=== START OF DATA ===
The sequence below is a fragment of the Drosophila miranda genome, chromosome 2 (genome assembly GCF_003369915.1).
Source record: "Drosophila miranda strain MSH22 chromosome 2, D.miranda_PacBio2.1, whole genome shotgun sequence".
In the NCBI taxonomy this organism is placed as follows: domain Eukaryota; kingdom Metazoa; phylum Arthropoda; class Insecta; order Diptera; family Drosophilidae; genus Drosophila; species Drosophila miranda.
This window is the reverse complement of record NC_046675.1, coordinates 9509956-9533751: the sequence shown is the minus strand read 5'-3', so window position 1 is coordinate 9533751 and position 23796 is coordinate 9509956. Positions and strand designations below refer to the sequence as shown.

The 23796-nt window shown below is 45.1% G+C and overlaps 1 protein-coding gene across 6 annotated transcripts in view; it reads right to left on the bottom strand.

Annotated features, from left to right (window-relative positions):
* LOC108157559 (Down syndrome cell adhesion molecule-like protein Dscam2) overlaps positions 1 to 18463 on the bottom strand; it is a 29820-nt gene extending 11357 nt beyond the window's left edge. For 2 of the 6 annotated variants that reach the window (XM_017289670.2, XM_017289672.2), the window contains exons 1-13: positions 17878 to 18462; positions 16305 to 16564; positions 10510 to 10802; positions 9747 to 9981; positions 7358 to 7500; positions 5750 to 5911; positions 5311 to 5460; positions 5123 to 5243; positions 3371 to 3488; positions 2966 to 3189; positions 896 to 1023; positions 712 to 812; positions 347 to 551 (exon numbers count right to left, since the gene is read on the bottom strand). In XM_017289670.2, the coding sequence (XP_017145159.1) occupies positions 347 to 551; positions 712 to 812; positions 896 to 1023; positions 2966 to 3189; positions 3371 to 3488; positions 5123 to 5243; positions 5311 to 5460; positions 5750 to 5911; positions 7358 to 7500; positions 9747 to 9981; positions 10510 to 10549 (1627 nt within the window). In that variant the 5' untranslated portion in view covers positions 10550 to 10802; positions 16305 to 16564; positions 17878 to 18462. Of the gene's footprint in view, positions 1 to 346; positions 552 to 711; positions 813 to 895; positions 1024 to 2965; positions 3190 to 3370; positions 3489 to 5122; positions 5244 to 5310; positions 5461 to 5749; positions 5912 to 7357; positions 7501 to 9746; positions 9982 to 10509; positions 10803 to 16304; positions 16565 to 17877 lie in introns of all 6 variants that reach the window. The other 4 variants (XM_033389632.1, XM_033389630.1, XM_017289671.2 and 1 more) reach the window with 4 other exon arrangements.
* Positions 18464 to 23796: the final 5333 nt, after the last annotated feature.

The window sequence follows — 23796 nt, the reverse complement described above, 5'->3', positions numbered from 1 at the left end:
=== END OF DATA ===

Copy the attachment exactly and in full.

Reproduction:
The sequence below is a fragment of the Drosophila miranda genome, chromosome 2 (genome assembly GCF_003369915.1).
Source record: "Drosophila miranda strain MSH22 chromosome 2, D.miranda_PacBio2.1, whole genome shotgun sequence".
In the NCBI taxonomy this organism is placed as follows: domain Eukaryota; kingdom Metazoa; phylum Arthropoda; class Insecta; order Diptera; family Drosophilidae; genus Drosophila; species Drosophila miranda.
This window is the reverse complement of record NC_046675.1, coordinates 9509956-9533751: the sequence shown is the minus strand read 5'-3', so window position 1 is coordinate 9533751 and position 23796 is coordinate 9509956. Positions and strand designations below refer to the sequence as shown.

The 23796-nt window shown below is 45.1% G+C and overlaps 1 protein-coding gene across 6 annotated transcripts in view; it reads right to left on the bottom strand.

Annotated features, from left to right (window-relative positions):
* LOC108157559 (Down syndrome cell adhesion molecule-like protein Dscam2) overlaps positions 1 to 18463 on the bottom strand; it is a 29820-nt gene extending 11357 nt beyond the window's left edge. For 2 of the 6 annotated variants that reach the window (XM_017289670.2, XM_017289672.2), the window contains exons 1-13: positions 17878 to 18462; positions 16305 to 16564; positions 10510 to 10802; positions 9747 to 9981; positions 7358 to 7500; positions 5750 to 5911; positions 5311 to 5460; positions 5123 to 5243; positions 3371 to 3488; positions 2966 to 3189; positions 896 to 1023; positions 712 to 812; positions 347 to 551 (exon numbers count right to left, since the gene is read on the bottom strand). In XM_017289670.2, the coding sequence (XP_017145159.1) occupies positions 347 to 551; positions 712 to 812; positions 896 to 1023; positions 2966 to 3189; positions 3371 to 3488; positions 5123 to 5243; positions 5311 to 5460; positions 5750 to 5911; positions 7358 to 7500; positions 9747 to 9981; positions 10510 to 10549 (1627 nt within the window). In that variant the 5' untranslated portion in view covers positions 10550 to 10802; positions 16305 to 16564; positions 17878 to 18462. Of the gene's footprint in view, positions 1 to 346; positions 552 to 711; positions 813 to 895; positions 1024 to 2965; positions 3190 to 3370; positions 3489 to 5122; positions 5244 to 5310; positions 5461 to 5749; positions 5912 to 7357; positions 7501 to 9746; positions 9982 to 10509; positions 10803 to 16304; positions 16565 to 17877 lie in introns of all 6 variants that reach the window. The other 4 variants (XM_033389632.1, XM_033389630.1, XM_017289671.2 and 1 more) reach the window with 4 other exon arrangements.
* Positions 18464 to 23796: the final 5333 nt, after the last annotated feature.

The window sequence follows — 23796 nt, the reverse complement described above, 5'->3', positions numbered from 1 at the left end: